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Website home>Newsletters>October 2005>Headaches & Diving

Togians Scuba Diving Newsletter

Headaches When Diving

Having the occasional headache when diving in not really much of a deal, so it is really only those who regularly experience such discomfort that need to address the possible causes. The reasons why you might have a headache are too numerous to list but, assuming you are a normal healthy person who doesn't suffer frequent headaches in normal life, what can it be that is causing you this pain?

Is it your mask?

Is your mask too tight? Remember the mask strap isn't meant to be pulled tight as if it will come off otherwise. A well-fitted mask can stay on underwater with a good seal even when the strap is hanging loose, so make sure that you haven't tightened your mask too much. Also as the depth increases so too do the air spaces decrease including the air space inside your mask. This causes mask squeeze easily solved by allowing a little air to escape from your nose into the mask. Failure to do this can obviously cause you a headache as well as an unsightly mask mark on the face which won't impress that incredibly good looking person on the dive boat.

Is it your tank position?

How far down the tank is your BCD strap? Everyone has their own preferences but if others assemble your gear it may not be just the way you like it. Sometimes a tank is so high on the back that the diver needs to keep their neck bent forward to avoid collisions between the top of the tank and the back of the head. This constant tension can soon lead to pain. So make sure your kit set up doesn't restrict your movement.

How many coffees and cigarettes did you get through before the dive?

We have all seen divers, especially on liveaboards puff through a couple of smokes and gulp down a large caffeine-heavy cuppa in the morning before taking the plunge. It doesn't take a genius to work out that such stimulants have an effect on the body and its organs that can cause headaches. After all, we are designed to drink pure liquids and to breathe air, so it may be worth looking at your pre-dive routine before blaming diving for your sore head. Incidentally a big night of boozing the evening before is clearly a more likely cause of a dehydration headache the following day than anything to do with the activity of diving.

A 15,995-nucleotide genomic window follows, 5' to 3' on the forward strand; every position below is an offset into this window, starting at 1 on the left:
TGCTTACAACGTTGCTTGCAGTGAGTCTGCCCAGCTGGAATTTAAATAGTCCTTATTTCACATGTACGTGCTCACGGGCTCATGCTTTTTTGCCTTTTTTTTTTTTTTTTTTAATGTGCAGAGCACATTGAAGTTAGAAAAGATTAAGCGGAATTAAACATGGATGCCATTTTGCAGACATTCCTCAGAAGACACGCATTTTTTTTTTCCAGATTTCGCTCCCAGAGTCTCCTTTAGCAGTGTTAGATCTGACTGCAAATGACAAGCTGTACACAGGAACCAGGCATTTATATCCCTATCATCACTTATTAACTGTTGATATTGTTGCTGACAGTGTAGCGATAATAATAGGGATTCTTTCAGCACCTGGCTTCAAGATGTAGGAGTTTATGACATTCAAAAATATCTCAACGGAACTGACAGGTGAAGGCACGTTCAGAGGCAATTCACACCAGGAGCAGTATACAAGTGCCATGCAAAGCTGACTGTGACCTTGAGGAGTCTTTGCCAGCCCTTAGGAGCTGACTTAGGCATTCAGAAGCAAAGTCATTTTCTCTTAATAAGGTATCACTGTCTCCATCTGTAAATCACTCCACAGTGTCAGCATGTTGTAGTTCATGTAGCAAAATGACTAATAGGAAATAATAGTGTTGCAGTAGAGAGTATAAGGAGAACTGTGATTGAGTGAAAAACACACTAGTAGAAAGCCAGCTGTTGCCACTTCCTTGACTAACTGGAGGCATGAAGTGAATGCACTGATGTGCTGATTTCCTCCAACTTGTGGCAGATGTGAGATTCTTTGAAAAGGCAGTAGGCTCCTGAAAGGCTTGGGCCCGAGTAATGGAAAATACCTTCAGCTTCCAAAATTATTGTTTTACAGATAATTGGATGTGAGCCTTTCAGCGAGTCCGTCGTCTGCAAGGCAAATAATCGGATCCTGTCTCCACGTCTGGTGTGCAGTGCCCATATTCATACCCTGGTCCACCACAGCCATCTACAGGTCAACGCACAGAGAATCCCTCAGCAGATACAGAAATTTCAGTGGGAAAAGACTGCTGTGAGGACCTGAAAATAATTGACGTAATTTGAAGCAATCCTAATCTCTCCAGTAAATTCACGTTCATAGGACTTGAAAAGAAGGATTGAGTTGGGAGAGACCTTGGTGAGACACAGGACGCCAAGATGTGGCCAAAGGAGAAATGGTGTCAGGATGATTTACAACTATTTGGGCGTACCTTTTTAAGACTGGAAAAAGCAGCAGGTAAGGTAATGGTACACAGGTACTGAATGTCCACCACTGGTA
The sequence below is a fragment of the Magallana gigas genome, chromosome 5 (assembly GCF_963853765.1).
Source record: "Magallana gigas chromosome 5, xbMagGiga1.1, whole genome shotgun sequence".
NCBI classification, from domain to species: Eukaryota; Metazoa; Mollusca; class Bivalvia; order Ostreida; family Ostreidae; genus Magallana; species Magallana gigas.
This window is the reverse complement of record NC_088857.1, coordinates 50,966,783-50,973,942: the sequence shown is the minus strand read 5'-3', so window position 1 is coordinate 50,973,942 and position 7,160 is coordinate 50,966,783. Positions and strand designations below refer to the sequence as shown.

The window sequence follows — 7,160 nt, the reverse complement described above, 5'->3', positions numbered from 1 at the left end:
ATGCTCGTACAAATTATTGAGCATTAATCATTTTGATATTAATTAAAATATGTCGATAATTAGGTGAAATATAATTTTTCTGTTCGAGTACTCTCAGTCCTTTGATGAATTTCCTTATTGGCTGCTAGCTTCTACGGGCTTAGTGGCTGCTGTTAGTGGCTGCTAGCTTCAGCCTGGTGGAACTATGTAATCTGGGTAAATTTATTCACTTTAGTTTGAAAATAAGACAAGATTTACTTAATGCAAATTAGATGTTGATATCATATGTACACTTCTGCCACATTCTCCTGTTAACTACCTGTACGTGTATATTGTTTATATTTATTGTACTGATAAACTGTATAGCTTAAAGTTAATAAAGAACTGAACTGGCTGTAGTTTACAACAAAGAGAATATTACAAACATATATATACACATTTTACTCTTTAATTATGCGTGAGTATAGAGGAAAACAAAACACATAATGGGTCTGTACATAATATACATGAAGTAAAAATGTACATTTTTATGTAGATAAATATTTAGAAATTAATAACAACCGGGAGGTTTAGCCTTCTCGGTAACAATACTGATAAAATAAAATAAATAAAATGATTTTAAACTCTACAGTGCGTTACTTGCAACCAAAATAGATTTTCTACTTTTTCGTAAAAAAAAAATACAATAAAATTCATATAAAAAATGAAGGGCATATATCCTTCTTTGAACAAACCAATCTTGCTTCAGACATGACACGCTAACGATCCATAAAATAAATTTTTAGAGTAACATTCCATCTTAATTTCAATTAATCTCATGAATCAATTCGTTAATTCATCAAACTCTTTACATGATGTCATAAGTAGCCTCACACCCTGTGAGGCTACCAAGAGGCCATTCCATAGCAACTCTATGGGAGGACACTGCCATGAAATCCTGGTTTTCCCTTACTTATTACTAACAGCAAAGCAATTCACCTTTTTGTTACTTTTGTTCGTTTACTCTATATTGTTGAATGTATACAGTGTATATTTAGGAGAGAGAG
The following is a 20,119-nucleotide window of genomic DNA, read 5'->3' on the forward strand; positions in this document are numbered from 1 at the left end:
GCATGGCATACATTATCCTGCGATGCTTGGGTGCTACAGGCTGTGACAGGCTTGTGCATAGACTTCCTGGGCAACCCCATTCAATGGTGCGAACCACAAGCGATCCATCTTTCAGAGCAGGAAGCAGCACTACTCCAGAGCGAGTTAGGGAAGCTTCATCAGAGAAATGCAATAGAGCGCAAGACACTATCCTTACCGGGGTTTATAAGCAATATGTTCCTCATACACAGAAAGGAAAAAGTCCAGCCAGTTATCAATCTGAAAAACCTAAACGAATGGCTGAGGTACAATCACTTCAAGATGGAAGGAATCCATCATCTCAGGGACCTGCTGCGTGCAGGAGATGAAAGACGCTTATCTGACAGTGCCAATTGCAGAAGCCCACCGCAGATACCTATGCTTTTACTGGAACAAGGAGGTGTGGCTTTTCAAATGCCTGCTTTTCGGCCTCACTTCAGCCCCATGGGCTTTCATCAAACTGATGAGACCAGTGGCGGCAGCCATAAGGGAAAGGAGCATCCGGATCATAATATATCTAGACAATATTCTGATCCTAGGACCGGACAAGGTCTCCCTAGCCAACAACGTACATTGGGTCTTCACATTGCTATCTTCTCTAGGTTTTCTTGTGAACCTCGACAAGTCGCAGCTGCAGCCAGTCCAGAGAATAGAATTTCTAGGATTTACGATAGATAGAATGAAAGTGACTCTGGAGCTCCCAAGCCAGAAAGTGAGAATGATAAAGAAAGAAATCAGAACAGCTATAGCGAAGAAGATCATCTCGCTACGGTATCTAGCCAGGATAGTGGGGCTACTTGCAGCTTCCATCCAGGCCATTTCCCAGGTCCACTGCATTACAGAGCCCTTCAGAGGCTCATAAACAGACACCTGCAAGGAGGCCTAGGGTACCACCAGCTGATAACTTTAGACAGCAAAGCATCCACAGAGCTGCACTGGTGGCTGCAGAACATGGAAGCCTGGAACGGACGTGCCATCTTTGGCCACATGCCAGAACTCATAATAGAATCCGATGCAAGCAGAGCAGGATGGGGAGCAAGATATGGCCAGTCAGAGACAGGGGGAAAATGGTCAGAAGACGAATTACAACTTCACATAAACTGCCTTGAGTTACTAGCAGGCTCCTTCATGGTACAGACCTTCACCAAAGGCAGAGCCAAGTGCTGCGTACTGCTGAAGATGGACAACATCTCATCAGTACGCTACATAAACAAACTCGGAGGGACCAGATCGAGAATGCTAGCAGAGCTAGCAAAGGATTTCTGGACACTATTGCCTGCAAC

Are you rubber-necking?

One of the greatest things about diving is the fact that you get to take in the myriad wonderful sights of the undersea world. No-one wants to be 'The One' who didn't see the highlight of the dive, whatever that might be. However your body position in the water and how you move around in order to take in the sights might be the cause of your cranial discomfort. Finning along with a horizontal body position and making your neck do all the work looking left, right, up, down and behind you can cause stress. Better to relax your neck and change your body position to allow you to take in the sights without the pain caused by hyperextension of the neck.

How is your air consumption?

Breathing and headaches are clearly closely linked. Breathing bad air can give you a headache. When you have a headache you often crave 'a bit of fresh air'. Are you breathing in a relaxed manner? Shallow rapid breathing is a shortcut to a headache. So too is skip-breathing. The best way to improve your air consumption is to stop thinking about it. Relaxed, slow breathing of air from a scuba tank should be no more likely to give you a headache than normal breathing at the surface.

Another possibility to chew on.

Are you biting down on your regulator mouthpiece? This is a very common action for divers before they become regular, experienced divers. If it wasn't, why would so many rental regulators have their mouthpieces practically hanging off? A tense, clenched jaw and a headache go together like American foreign policy and Global Terrorism so what to do? Well (in either case) stop and think about what you are doing and how you are creating the problem. Then stop biting down on that mouthpiece. Also available on the market are mouthpieces which you warm in water then bite into them moulding them to your upper teeth. The result is a mouthpiece which fits like a glove and helps you forget it is there. No more clenching or chewing - no more headaches.

Still throbbing?

If you are sure that none of the above apply to you then maybe you need to look within for the cause. Relax, stay fit, have regular check-ups and make sure you have the right amount of thermal protection when diving. Scuba diving can and should be a fun way to spend time on holiday. It is such a shame to allow headaches to get in the way of your fun. However following the above steps should go some way to making your scuba experience more enjoyable and pain-free.

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